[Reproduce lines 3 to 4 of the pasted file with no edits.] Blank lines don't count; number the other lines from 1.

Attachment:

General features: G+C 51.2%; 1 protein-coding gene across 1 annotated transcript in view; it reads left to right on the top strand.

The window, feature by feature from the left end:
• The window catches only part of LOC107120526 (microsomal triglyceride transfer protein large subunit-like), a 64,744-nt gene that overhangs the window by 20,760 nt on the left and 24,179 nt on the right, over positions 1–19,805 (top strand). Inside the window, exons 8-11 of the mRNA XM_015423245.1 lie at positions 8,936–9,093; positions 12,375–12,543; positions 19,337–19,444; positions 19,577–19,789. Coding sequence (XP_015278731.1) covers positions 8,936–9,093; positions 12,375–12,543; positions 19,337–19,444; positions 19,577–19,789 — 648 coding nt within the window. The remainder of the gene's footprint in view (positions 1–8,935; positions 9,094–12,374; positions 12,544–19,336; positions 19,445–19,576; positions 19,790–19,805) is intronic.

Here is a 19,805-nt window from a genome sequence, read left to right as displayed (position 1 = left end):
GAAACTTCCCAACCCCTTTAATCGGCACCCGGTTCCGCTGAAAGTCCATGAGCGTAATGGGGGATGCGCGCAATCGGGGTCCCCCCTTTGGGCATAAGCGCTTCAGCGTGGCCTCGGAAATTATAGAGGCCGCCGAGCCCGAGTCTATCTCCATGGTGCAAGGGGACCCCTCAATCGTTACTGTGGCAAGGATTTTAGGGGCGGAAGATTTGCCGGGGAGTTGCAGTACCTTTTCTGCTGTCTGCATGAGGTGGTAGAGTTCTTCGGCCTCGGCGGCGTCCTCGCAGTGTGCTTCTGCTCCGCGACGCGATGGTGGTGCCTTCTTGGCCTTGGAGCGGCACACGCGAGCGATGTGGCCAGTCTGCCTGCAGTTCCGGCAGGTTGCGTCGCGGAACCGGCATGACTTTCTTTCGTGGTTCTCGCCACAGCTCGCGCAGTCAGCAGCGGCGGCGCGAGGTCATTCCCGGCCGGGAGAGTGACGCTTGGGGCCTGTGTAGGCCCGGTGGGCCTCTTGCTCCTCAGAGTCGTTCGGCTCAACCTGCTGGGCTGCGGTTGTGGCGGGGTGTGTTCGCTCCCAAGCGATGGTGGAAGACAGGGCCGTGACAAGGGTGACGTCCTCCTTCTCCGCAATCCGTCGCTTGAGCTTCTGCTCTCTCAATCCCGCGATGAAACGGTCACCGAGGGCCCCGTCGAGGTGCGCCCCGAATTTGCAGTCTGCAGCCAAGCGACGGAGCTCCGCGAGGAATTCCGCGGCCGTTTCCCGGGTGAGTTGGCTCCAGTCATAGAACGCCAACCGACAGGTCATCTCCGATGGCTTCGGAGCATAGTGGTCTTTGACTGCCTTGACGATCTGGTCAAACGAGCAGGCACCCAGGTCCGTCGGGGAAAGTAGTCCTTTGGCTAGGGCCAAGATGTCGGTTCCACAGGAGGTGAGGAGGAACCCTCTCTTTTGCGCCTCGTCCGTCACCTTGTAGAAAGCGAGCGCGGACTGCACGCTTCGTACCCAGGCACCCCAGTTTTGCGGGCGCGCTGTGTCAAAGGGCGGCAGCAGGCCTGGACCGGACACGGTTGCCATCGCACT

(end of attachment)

• The window catches only part of LOC107120526 (microsomal triglyceride transfer protein large subunit-like), a 64,744-nt gene that overhangs the window by 20,760 nt on the left and 24,179 nt on the right, over positions 1–19,805 (top strand). Inside the window, exons 8-11 of the mRNA XM_015423245.1 lie at positions 8,936–9,093; positions 12,375–12,543; positions 19,337–19,444; positions 19,577–19,789. Coding sequence (XP_015278731.1) covers positions 8,936–9,093; positions 12,375–12,543; positions 19,337–19,444; positions 19,577–19,789 — 648 coding nt within the window. The remainder of the gene's footprint in view (positions 1–8,935; positions 9,094–12,374; positions 12,544–19,336; positions 19,445–19,576; positions 19,790–19,805) is intronic.

Here is a 19,805-nt window from a genome sequence, read left to right as displayed (position 1 = left end):